RNase P: A Promising Molecular Target for the Development of New Drugs
RNase P is an ubiquitous and essential endonuclease in tRNA biogenesis, which generates the mature 5'-termini of tRNAs. RNase P activities have been identified in all three kingdoms of life (Bacteria, Archaea, Eukarya). Most forms of RNase P are ribonucleoproteins, i.e., they consist of an essential RNA and protein subunits. In bacteria and in some archaea, the catalytic function of this enzyme resides entirely in its RNA subunit, which is one of firstly identified ribozymes. Its high structural and functional diversity among representatives of a vast variety of phylogenetic domains indicates that RNase P could also serve as a molecular target of and a useful screening system for the biological activity of different compounds and give more insight into the molecular mechanisms of their action inside the cell. The emerged information from recent studies on the mechanism and structural idiosyncrasies of RNase P provides a convenient platform for designing specific inhibitors for this ribozyme and potential areas of its application in gene therapy. This review summarises the current information on the effect of several protein synthesis inhibitors, retinoids and arotinoids, vitamin D analogues and anthalin on the activity of RNase P.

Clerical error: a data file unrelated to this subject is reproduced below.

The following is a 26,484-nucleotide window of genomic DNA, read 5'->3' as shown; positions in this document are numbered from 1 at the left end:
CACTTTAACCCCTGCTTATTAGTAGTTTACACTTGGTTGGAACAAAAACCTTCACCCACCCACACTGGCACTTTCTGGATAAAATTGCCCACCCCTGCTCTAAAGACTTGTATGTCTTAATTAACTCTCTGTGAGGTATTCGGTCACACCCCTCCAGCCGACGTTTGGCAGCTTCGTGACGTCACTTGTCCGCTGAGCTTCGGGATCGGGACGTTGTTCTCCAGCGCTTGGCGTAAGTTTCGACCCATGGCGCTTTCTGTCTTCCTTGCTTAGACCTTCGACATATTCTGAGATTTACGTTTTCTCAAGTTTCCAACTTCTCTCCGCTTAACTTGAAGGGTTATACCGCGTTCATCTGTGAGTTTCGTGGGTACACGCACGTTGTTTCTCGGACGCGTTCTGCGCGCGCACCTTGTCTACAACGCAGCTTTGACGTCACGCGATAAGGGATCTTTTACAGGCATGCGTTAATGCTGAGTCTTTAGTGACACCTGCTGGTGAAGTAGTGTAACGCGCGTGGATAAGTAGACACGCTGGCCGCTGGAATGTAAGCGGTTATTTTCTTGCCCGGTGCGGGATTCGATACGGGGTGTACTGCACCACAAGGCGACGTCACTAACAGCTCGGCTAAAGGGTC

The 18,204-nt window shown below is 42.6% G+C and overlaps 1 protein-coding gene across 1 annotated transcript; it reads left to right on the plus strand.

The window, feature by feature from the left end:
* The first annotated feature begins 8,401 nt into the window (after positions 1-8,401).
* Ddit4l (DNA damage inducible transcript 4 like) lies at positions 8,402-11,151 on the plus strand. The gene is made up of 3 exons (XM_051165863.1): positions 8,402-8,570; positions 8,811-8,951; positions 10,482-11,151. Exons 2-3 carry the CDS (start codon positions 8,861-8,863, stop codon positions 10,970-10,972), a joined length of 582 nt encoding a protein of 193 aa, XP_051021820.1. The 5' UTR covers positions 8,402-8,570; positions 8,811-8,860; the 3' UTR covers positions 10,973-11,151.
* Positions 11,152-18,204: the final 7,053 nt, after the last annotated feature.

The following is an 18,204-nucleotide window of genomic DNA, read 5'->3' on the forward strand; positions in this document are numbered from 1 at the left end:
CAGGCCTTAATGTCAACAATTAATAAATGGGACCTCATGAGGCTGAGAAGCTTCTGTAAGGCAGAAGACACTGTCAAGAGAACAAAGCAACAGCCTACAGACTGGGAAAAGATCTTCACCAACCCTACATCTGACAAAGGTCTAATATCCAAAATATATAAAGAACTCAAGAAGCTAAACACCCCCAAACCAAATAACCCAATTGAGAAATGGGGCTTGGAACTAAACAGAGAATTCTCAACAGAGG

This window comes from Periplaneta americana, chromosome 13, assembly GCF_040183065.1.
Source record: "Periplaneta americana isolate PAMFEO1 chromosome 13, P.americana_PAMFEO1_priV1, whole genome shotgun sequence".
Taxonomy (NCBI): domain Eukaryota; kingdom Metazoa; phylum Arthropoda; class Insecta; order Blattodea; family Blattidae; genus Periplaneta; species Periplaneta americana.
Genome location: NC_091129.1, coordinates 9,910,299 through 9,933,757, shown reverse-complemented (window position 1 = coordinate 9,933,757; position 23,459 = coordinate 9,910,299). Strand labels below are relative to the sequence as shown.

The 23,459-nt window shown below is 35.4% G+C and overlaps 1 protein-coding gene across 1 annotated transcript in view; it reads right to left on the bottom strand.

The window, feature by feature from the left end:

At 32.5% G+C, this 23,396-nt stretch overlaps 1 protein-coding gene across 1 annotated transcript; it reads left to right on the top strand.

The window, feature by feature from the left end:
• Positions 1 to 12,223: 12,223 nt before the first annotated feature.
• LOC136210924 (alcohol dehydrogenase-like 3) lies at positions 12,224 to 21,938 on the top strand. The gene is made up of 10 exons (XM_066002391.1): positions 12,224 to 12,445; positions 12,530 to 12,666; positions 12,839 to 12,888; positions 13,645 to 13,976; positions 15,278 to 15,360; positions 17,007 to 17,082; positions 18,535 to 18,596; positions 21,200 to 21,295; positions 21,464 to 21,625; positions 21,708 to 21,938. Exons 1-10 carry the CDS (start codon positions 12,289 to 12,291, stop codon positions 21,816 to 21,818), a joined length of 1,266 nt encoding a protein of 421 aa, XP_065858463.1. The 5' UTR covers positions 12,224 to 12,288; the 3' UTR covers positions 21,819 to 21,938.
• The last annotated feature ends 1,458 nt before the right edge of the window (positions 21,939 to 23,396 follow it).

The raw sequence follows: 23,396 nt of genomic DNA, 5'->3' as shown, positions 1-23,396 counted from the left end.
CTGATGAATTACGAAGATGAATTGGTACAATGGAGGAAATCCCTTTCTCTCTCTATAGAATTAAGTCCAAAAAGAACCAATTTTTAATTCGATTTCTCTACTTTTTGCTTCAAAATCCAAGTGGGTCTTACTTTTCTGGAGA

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Document Type: Review Article
Affiliations: Department of Biochemistry, School of Medicine, University of Patras, 265 04 Patras, Greece.
Publication date: 2004-11-01
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